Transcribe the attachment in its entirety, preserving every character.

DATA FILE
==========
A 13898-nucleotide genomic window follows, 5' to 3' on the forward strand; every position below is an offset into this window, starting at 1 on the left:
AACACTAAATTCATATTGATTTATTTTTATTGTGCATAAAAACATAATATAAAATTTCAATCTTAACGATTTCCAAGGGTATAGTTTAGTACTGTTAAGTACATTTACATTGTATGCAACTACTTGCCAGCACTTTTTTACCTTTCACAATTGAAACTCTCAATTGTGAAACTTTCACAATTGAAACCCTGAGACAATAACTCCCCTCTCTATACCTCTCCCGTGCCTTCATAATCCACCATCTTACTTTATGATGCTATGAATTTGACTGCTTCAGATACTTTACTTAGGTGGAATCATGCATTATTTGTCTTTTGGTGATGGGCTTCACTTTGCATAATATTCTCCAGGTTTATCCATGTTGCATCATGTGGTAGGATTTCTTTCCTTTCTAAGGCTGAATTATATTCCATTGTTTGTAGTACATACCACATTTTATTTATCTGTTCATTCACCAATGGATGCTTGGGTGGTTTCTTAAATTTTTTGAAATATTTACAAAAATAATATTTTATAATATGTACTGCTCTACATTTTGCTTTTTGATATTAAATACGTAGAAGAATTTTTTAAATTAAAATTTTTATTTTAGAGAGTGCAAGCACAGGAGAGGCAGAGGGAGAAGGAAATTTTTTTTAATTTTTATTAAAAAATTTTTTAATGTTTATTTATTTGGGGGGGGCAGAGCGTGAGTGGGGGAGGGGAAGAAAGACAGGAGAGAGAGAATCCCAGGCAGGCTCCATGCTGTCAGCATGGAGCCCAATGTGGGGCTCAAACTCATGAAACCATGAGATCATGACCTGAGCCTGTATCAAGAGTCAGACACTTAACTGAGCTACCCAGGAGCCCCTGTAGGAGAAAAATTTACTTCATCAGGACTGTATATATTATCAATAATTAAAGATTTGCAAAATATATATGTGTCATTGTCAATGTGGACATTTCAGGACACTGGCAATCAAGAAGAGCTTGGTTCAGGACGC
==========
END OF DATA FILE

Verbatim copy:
A 13898-nucleotide genomic window follows, 5' to 3' on the forward strand; every position below is an offset into this window, starting at 1 on the left:
AACACTAAATTCATATTGATTTATTTTTATTGTGCATAAAAACATAATATAAAATTTCAATCTTAACGATTTCCAAGGGTATAGTTTAGTACTGTTAAGTACATTTACATTGTATGCAACTACTTGCCAGCACTTTTTTACCTTTCACAATTGAAACTCTCAATTGTGAAACTTTCACAATTGAAACCCTGAGACAATAACTCCCCTCTCTATACCTCTCCCGTGCCTTCATAATCCACCATCTTACTTTATGATGCTATGAATTTGACTGCTTCAGATACTTTACTTAGGTGGAATCATGCATTATTTGTCTTTTGGTGATGGGCTTCACTTTGCATAATATTCTCCAGGTTTATCCATGTTGCATCATGTGGTAGGATTTCTTTCCTTTCTAAGGCTGAATTATATTCCATTGTTTGTAGTACATACCACATTTTATTTATCTGTTCATTCACCAATGGATGCTTGGGTGGTTTCTTAAATTTTTTGAAATATTTACAAAAATAATATTTTATAATATGTACTGCTCTACATTTTGCTTTTTGATATTAAATACGTAGAAGAATTTTTTAAATTAAAATTTTTATTTTAGAGAGTGCAAGCACAGGAGAGGCAGAGGGAGAAGGAAATTTTTTTTAATTTTTATTAAAAAATTTTTTAATGTTTATTTATTTGGGGGGGGCAGAGCGTGAGTGGGGGAGGGGAAGAAAGACAGGAGAGAGAGAATCCCAGGCAGGCTCCATGCTGTCAGCATGGAGCCCAATGTGGGGCTCAAACTCATGAAACCATGAGATCATGACCTGAGCCTGTATCAAGAGTCAGACACTTAACTGAGCTACCCAGGAGCCCCTGTAGGAGAAAAATTTACTTCATCAGGACTGTATATATTATCAATAATTAAAGATTTGCAAAATATATATGTGTCATTGTCAATGTGGACATTTCAGGACACTGGCAATCAAGAAGAGCTTGGTTCAGGACGC